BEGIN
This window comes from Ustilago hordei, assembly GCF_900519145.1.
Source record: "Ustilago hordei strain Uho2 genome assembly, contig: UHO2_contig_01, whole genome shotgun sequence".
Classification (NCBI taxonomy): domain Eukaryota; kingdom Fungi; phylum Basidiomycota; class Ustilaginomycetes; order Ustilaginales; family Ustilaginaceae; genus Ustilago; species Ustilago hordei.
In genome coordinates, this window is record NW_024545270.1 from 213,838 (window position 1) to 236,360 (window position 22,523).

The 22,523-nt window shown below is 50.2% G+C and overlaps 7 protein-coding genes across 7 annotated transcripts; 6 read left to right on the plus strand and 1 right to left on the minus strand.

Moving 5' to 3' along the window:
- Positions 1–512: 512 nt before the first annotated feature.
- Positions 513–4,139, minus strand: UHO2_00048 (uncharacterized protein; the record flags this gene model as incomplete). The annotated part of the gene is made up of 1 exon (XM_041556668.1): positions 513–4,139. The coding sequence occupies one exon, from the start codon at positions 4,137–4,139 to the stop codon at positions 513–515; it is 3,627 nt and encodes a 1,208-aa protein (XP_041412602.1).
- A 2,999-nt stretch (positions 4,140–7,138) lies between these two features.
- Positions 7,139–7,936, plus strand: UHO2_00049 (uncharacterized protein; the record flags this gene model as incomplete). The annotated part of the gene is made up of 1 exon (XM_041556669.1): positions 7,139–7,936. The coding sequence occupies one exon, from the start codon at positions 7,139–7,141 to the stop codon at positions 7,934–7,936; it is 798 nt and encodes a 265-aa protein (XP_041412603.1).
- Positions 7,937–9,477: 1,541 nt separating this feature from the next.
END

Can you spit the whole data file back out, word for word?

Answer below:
This window comes from Ustilago hordei, assembly GCF_900519145.1.
Source record: "Ustilago hordei strain Uho2 genome assembly, contig: UHO2_contig_01, whole genome shotgun sequence".
Classification (NCBI taxonomy): domain Eukaryota; kingdom Fungi; phylum Basidiomycota; class Ustilaginomycetes; order Ustilaginales; family Ustilaginaceae; genus Ustilago; species Ustilago hordei.
In genome coordinates, this window is record NW_024545270.1 from 213,838 (window position 1) to 236,360 (window position 22,523).

The 22,523-nt window shown below is 50.2% G+C and overlaps 7 protein-coding genes across 7 annotated transcripts; 6 read left to right on the plus strand and 1 right to left on the minus strand.

Moving 5' to 3' along the window:
- Positions 1–512: 512 nt before the first annotated feature.
- Positions 513–4,139, minus strand: UHO2_00048 (uncharacterized protein; the record flags this gene model as incomplete). The annotated part of the gene is made up of 1 exon (XM_041556668.1): positions 513–4,139. The coding sequence occupies one exon, from the start codon at positions 4,137–4,139 to the stop codon at positions 513–515; it is 3,627 nt and encodes a 1,208-aa protein (XP_041412602.1).
- A 2,999-nt stretch (positions 4,140–7,138) lies between these two features.
- Positions 7,139–7,936, plus strand: UHO2_00049 (uncharacterized protein; the record flags this gene model as incomplete). The annotated part of the gene is made up of 1 exon (XM_041556669.1): positions 7,139–7,936. The coding sequence occupies one exon, from the start codon at positions 7,139–7,141 to the stop codon at positions 7,934–7,936; it is 798 nt and encodes a 265-aa protein (XP_041412603.1).
- Positions 7,937–9,477: 1,541 nt separating this feature from the next.